Digital Mike: Eye on the city provides good people-watching in the summer
You faithful Digital Mike readers know I've got my faves, including webcams. Nothing beats being there in person, but since my PowerBall ticket purchases have not afforded me that luxury, I do meander sometimes through webcams. I've found a few local efforts that are good during the city's summer events.
University of Minnesota Rochester Chancellor Stephen Lehmkuhle has got the best view in town, at least from what we can glean via the web. This webcam is one of two that are especially entertaining during Thursdays on First . (Well, they actually include "& Third," but really? That's marketing, not what the locals call it.) But take a gander out his office window via the cam. Enjoy the Peace Plaza fountain and the grand postage stamp of greenery. It's fun year-round, but 'tis the season for summer fun.
Down on the ground
The folks who sponsor the big Thursday shindigs also have a webcam. It's a closer to the ground and across the street from the Peace Plaza fountain , but you can get a good view of people or the reflection of folks in the windows walking past Salute . Give it a look when there are lots of people. It can provide humor, intrigue or just moments to ponder the vast range of humanity who trod on the blue path.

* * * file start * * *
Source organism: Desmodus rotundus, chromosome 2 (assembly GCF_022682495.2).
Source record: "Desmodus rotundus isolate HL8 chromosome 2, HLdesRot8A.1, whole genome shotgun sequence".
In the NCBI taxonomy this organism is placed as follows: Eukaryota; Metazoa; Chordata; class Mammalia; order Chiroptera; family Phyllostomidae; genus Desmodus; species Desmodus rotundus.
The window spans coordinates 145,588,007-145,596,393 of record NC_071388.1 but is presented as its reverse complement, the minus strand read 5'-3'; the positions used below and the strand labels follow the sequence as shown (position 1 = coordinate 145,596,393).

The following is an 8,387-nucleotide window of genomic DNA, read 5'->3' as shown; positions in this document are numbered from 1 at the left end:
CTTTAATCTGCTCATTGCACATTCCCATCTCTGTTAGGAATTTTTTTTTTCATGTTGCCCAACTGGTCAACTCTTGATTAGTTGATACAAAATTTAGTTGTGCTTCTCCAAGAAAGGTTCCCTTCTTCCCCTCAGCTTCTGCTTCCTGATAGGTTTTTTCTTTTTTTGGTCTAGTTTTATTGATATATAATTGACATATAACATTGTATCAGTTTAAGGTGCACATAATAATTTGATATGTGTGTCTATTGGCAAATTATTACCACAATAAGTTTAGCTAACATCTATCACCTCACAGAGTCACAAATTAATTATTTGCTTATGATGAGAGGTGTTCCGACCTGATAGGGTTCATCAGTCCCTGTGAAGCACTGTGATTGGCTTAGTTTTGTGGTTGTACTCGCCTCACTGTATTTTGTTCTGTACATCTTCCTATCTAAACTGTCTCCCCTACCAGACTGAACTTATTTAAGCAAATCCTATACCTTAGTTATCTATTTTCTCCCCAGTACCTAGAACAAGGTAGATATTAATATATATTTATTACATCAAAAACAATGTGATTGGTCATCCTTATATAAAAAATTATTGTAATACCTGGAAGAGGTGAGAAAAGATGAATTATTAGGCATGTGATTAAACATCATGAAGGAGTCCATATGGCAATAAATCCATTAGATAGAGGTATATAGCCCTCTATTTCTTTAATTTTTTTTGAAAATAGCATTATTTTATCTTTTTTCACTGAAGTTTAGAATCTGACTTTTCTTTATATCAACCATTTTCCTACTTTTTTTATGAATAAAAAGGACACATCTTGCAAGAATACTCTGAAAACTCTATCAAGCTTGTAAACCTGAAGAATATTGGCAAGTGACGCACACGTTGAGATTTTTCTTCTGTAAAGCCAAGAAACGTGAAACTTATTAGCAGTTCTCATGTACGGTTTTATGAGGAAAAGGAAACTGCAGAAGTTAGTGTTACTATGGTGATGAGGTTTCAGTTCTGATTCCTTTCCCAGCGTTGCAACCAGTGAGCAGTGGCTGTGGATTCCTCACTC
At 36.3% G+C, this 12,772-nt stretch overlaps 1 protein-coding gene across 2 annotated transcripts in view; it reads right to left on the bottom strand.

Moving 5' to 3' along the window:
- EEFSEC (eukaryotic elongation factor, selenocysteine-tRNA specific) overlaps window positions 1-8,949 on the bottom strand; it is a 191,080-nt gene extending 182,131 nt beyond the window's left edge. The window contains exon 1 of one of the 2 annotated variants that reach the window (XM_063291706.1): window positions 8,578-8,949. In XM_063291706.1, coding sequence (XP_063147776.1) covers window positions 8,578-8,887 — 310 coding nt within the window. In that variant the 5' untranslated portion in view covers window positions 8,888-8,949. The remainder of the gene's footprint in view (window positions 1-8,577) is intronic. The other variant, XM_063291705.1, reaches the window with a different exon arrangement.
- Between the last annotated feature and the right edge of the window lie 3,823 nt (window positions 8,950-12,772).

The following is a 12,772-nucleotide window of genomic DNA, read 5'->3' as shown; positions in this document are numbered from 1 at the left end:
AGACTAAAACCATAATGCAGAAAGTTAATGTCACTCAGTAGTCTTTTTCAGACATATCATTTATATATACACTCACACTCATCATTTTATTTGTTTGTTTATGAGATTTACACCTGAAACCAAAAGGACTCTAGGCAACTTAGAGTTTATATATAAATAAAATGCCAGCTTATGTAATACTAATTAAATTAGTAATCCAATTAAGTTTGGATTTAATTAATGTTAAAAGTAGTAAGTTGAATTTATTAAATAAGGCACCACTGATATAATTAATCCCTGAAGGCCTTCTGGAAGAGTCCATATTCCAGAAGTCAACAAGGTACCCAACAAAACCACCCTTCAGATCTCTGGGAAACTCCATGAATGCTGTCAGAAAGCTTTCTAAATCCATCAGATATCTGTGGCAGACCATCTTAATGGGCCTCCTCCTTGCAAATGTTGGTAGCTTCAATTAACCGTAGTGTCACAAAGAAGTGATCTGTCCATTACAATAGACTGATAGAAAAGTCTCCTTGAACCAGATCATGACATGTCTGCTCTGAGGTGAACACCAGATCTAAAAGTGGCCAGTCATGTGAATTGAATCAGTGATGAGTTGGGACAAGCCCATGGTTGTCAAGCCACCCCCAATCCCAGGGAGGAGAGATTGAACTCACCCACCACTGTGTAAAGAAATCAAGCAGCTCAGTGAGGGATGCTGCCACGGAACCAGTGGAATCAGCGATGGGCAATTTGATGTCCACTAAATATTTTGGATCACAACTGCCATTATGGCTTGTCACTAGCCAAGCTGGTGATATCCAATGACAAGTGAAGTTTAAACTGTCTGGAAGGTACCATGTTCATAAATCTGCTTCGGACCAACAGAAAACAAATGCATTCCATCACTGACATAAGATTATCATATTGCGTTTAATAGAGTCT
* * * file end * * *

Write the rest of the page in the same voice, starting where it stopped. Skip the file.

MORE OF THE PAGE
Eye on the street
The Post-Bulletin had the first webcam downtown for public consumption. Back in the day when Rochesterfest was downtown, you could watch the diners in Greasy Gulch on Civic Center Drive, but since that venue moved to Soldiers Field — a good move, by the way — you don't have as many engaging viewing opps. But if you haven't been to Rochester Civic Theater's Friday evenings on the patio, you might be able to squeeze in a view from this cam or watch next year's Med City Marathon finishes. Give it a look.
Highlight the past
As the good folks debate, discuss and discern weighty Destination Medical Center matters, here's a museum idea that will be off the table, because it's been captured in Los Angeles. It's the Museum of Broken Relationships. Huh? Here's how it started: "The museum's concept was born when the founders — Olinka Vištica and Dražen Grubišić — wondered what people did with objects that had been meaningful in their relationships. They asked friends to contribute any items from love-gone-bad, along with musings about their meanings, and used these to create exhibitions that subsequently toured 25 cities — collecting donations along the way." Sounds interesting. Not something I'd seek to visit on its own, but if I'm wandering down the street without a plan, this might just engage me for an hour or so. Take a look and see if it'll be on your LA travel agenda.